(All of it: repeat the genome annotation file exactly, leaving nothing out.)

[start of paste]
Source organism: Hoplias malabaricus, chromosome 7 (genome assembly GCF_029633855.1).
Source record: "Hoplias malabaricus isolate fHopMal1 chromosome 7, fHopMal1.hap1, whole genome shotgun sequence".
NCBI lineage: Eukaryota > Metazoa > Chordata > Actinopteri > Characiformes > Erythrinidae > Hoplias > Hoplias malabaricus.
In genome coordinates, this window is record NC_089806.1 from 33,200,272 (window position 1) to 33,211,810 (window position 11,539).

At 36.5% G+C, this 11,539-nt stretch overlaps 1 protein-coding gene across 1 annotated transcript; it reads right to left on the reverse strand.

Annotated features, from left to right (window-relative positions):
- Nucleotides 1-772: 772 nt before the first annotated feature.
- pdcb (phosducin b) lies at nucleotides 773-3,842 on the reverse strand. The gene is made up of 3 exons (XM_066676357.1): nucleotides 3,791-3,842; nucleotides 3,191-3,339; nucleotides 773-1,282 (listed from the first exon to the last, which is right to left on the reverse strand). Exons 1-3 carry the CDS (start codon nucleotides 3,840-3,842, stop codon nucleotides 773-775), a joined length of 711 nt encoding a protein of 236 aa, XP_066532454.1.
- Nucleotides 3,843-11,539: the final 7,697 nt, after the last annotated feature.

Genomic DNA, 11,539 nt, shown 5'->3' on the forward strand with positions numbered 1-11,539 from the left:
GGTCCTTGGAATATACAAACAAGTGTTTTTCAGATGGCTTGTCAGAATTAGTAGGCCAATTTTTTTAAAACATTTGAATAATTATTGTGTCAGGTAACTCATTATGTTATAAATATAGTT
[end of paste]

Source organism: Hoplias malabaricus, chromosome 7 (genome assembly GCF_029633855.1).
Source record: "Hoplias malabaricus isolate fHopMal1 chromosome 7, fHopMal1.hap1, whole genome shotgun sequence".
NCBI lineage: Eukaryota > Metazoa > Chordata > Actinopteri > Characiformes > Erythrinidae > Hoplias > Hoplias malabaricus.
In genome coordinates, this window is record NC_089806.1 from 33,200,272 (window position 1) to 33,211,810 (window position 11,539).

At 36.5% G+C, this 11,539-nt stretch overlaps 1 protein-coding gene across 1 annotated transcript; it reads right to left on the reverse strand.

Annotated features, from left to right (window-relative positions):
- Nucleotides 1-772: 772 nt before the first annotated feature.
- pdcb (phosducin b) lies at nucleotides 773-3,842 on the reverse strand. The gene is made up of 3 exons (XM_066676357.1): nucleotides 3,791-3,842; nucleotides 3,191-3,339; nucleotides 773-1,282 (listed from the first exon to the last, which is right to left on the reverse strand). Exons 1-3 carry the CDS (start codon nucleotides 3,840-3,842, stop codon nucleotides 773-775), a joined length of 711 nt encoding a protein of 236 aa, XP_066532454.1.
- Nucleotides 3,843-11,539: the final 7,697 nt, after the last annotated feature.

Genomic DNA, 11,539 nt, shown 5'->3' on the forward strand with positions numbered 1-11,539 from the left:
GGTCCTTGGAATATACAAACAAGTGTTTTTCAGATGGCTTGTCAGAATTAGTAGGCCAATTTTTTTAAAACATTTGAATAATTATTGTGTCAGGTAACTCATTATGTTATAAATATAGTT